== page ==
I-dont-need-exercise-1024x1024

Exercise Excuse No. 1: ‘I Don’t Have Time.’

“How much television do you watch?” asks Walter Thompson, PhD, professor of kinesiology and health at Georgia State University.

During your shows, use resistance bands for strength training, or walk in place. You could also record your shows and watch them later, skipping the ads; use that time to exercise.

If you don’t have a long stretch of time, you could break up your workout into shorter sessions. Some activity is better than none. “We find time for things we value,” says James Hill, PhD, co-founder of the National Weight Control Registry.

Exercise Excuse No. 2: ‘I’m Too Tired.’

Working out actually gives you more energy. Your body makes feel-good hormones (endorphins), “and you’re getting the circulation going,” says Marisa Brunett, a certified athletic trainer in Orlando, Fla.

It may help to work out in the morning before your day gets away from you, says kinesiologist Lynette Craft, PhD. She’s an assistant professor of preventive medicine at Northwestern University.

Not a morning person? No problem. Do it whenever you feel best, says Brunett, who likes to work out in the middle or at the end of the day.

Exercise Excuse No. 3: ‘I Don’t Get a Break From the Kids.’

“Take the kids with you,” Hill says. While they’re playing, you can walk around theplayground, or jump rope nearby. During their games or sports practices, walk briskly around the field.

Go biking with your kids, put up a badminton net in your yard, sign up as a family for “fun runs,” or just walk around the neighborhood with your children. When the weather’s bad, try active video games like “Dance Dance Revolution,” “Wii Sport,” and “Wii Fit.”

“When mom or dad is more fit, has more energy, the whole family benefits,” sayspsychologist Christina Recascino, PhD.

Exercise Excuse No. 4: ‘Exercise Is Boring.’

Find an activity you love. Try inline skating, dancing, or gardening. Join a sports league. Or go dancing. “There’s an exercise for everyone,” Recascino says. “It doesn’t have to be onerous or unpleasant.”

If it makes exercise more enjoyable for you, it’s OK to watch TV or read while you’re on the exercise bike or treadmill, as long as your workout is still challenging.

Get some friends to go with you, or join a group. And every once in a while, try something totally new. “Mix it up so you don’t get bored,” Brunett says.

Exercise Excuse No. 5: ‘I Just Don’t Like to Move.’

First, figure out why.

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The 30-Minute Workout Routine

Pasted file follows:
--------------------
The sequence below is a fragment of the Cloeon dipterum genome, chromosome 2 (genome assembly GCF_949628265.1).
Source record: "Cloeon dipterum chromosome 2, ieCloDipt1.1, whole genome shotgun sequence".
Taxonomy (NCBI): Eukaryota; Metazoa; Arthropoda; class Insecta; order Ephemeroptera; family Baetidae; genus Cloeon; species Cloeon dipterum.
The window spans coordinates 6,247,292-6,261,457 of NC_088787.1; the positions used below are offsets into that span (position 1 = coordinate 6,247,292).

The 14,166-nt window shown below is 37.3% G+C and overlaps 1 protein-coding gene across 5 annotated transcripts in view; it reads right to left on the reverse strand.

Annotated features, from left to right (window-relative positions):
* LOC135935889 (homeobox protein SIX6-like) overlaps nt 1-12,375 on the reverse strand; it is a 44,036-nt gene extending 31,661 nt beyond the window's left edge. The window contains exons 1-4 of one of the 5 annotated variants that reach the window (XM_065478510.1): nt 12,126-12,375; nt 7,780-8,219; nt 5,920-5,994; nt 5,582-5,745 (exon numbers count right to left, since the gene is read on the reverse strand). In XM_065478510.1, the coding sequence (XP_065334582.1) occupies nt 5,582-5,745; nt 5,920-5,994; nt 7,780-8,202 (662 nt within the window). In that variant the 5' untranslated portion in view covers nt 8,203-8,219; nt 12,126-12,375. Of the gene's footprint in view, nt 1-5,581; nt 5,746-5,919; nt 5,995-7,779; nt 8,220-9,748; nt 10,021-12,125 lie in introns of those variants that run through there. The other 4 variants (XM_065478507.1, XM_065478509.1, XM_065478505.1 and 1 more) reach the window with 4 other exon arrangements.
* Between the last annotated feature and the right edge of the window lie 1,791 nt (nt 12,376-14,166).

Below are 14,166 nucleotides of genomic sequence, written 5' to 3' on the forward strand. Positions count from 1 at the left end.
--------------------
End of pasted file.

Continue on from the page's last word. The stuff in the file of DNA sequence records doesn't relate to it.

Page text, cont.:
Is it that you don’t like getting sweaty? You can work out indoors where it’s air conditioned. You can swim so you won’t notice any perspiration. Or try a low-sweat activity, like gentle types of yoga.

Is it hard on your joints? Head for the pool. Exercising in water is easier on your joints.The stronger your muscles get, the more they can support your joints and the less you’ll hurt. If your physical limitations are more serious, check with your doctor, or find an athletic trainer who can help you figure out exercises that are still safe and easy to do.

If you’re self-conscious about your weight, you could start by walking with friends, working out in the privacy of your home, or exercising with a trainer who’s supportive. Wear clothes that feel comfortable.

Exercise Excuse No. 6: ‘I’ve Tried Before.’

Set goals that are small and realistic. Then you’re more likely to feel like a success, not a failure, Brunett says.

It also helps to keep a log and post it somewhere public — even on Facebook. Craft calls it a “wall of encouragement.” Friends and family can then say, “Hey, you did 15 minutes yesterday. Great job,” she says. A log also helps you see if you’re starting to fall off the wagon (or the treadmill).

Having an exercise buddy keeps you accountable as well, says Boston psychologist Eric Endlich, PhD. You may be more likely to show up for your workout if you know someone is expecting you to be there.

The Needle And The Damage Done

The Needle And The Damage Done

By Neil Young

“Needle And The Damage Done”

I caught you knockin’
at my cellar door
I love you, baby,
can I have some more
Ooh, ooh, the damage done.  I hit the city and
I lost my band
I watched the needle                                                            Personification
take another man
Gone, gone, the damage done.I sing the song
because I love the man
I know that some
of you don’t understand
Milk-blood
to keep from running out.I’ve seen the needle
and the damage done
A little part of it in everyone
But every junkie’s                                                                  Simile
like a settin’ sun.

7 Ways to Build the Exercise Habit

exercise

Assignment:  

A.  Read the article below 7 Ways to Build the Exercise Habit.
B.  Answer these questions:
1.  Set an exercise goal for yourself.  Make sure this goal is a long term goal that can last longer than 30 days.   Look at idea number one in the reading for examples.
2. Set a Deadline. Set a date by which you will reach your goal. Write your goal and deadline on a piece of paper and put it somewhere you can see it multiple times a day.
3.  Make a Plan. Once you have set your goal, you must back it up with a plan.

  • Which exercises will you perform?
  • How many sets and reps will you do?